عنوان مقاله [English]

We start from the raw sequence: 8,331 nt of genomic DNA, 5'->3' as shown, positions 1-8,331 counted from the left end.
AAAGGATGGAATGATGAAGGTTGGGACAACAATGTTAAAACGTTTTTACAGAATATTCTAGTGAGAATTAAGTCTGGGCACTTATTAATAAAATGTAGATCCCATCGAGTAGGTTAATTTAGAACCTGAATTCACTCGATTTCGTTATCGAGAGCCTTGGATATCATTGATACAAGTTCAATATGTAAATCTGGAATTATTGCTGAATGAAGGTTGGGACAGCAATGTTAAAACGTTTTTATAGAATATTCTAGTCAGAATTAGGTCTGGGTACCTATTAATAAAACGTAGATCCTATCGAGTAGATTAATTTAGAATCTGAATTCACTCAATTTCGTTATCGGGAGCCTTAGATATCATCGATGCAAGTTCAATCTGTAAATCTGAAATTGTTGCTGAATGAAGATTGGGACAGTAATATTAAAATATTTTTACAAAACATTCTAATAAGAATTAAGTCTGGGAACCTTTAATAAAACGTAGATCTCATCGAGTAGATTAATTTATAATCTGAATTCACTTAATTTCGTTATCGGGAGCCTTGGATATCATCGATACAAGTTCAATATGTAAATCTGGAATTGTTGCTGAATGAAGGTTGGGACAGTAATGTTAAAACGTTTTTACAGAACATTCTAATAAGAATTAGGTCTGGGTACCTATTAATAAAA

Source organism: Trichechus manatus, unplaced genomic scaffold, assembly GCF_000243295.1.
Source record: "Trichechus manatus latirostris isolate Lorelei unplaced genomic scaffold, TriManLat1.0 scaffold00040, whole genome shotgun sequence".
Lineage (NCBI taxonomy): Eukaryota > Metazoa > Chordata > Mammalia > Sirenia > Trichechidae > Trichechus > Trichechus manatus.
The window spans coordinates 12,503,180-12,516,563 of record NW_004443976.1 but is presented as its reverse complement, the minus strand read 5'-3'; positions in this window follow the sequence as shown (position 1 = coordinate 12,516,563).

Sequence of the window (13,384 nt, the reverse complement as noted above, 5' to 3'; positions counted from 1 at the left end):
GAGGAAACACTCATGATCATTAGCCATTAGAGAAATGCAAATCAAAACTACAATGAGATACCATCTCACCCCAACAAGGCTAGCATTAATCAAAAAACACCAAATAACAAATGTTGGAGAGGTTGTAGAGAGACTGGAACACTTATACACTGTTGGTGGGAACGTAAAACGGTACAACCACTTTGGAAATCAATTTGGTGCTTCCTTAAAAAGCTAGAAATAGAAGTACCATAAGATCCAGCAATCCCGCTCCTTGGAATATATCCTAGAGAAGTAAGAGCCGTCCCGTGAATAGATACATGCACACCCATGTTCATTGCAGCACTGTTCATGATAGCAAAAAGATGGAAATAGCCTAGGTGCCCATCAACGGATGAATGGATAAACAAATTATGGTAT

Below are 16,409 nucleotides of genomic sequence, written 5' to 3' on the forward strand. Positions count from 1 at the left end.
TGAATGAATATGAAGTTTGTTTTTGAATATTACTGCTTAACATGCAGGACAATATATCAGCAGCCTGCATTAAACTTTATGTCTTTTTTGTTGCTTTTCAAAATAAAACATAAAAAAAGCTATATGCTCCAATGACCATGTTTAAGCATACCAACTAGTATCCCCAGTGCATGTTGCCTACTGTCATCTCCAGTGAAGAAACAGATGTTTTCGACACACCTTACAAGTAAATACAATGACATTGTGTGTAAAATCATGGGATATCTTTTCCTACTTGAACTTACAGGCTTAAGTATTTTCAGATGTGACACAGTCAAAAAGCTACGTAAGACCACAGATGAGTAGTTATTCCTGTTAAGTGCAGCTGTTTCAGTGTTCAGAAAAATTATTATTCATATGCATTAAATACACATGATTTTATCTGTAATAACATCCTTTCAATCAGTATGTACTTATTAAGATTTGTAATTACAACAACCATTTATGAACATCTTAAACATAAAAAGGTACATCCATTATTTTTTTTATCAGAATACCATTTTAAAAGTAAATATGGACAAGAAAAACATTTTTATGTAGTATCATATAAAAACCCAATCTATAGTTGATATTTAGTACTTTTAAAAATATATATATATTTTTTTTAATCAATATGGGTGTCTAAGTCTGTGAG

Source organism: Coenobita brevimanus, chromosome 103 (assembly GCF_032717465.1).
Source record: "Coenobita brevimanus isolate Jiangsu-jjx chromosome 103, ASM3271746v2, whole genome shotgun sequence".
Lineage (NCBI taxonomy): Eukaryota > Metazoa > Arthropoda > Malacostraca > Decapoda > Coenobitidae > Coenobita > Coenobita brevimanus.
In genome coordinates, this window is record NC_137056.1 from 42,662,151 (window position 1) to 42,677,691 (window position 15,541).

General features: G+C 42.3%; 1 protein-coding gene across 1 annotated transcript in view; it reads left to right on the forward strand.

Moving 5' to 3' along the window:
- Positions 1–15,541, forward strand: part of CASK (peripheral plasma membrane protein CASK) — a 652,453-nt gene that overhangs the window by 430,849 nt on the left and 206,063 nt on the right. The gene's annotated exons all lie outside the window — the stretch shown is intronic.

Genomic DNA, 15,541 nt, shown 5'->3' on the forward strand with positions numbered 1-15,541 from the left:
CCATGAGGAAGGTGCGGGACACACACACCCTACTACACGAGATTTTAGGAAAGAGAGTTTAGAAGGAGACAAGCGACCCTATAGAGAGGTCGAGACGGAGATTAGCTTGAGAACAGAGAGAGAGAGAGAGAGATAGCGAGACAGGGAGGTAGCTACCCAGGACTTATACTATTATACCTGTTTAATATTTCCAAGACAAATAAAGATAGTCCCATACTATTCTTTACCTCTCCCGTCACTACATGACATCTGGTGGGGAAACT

Even though in philosophical studies the Platonic dialogues have always been an area for investigation, little attention has been paid to their dramatic aspects. Since Plato was an opponent of the mimetic arts, in particular theatre and drama, narrative has been given priority in his works. Therefore, his dialogues can be measured against the criteria of narrative drama. In the modern period, narrative drama gained popularity in Europe and was recognized as closet drama. The present article studies the mimetic and narrative features of such dramas and compares them with Platonic dialogues. First, the concepts of mimesis and narrative are described and, then, Plato’s ideas on these concepts are explained. Plato’s views on tragedy and comedy have also been specifically studied. We have, then, concentrated on the place of theatre in the modern period and among non-mimetic arts – an outcome of which is closet drama. In interpreting closet dramas, Gertrude Stein’s Four Saints in Three Acts as well as the overall structure of the plays of Bertolt Brecht and Samuel Beckett, two modernist playwrights, have been examined. Finally, by extracting the features of closet drama and comparing them with Plato’s dialogues, we arrive at the coordinates of Platonic dialogues as a dramatic type.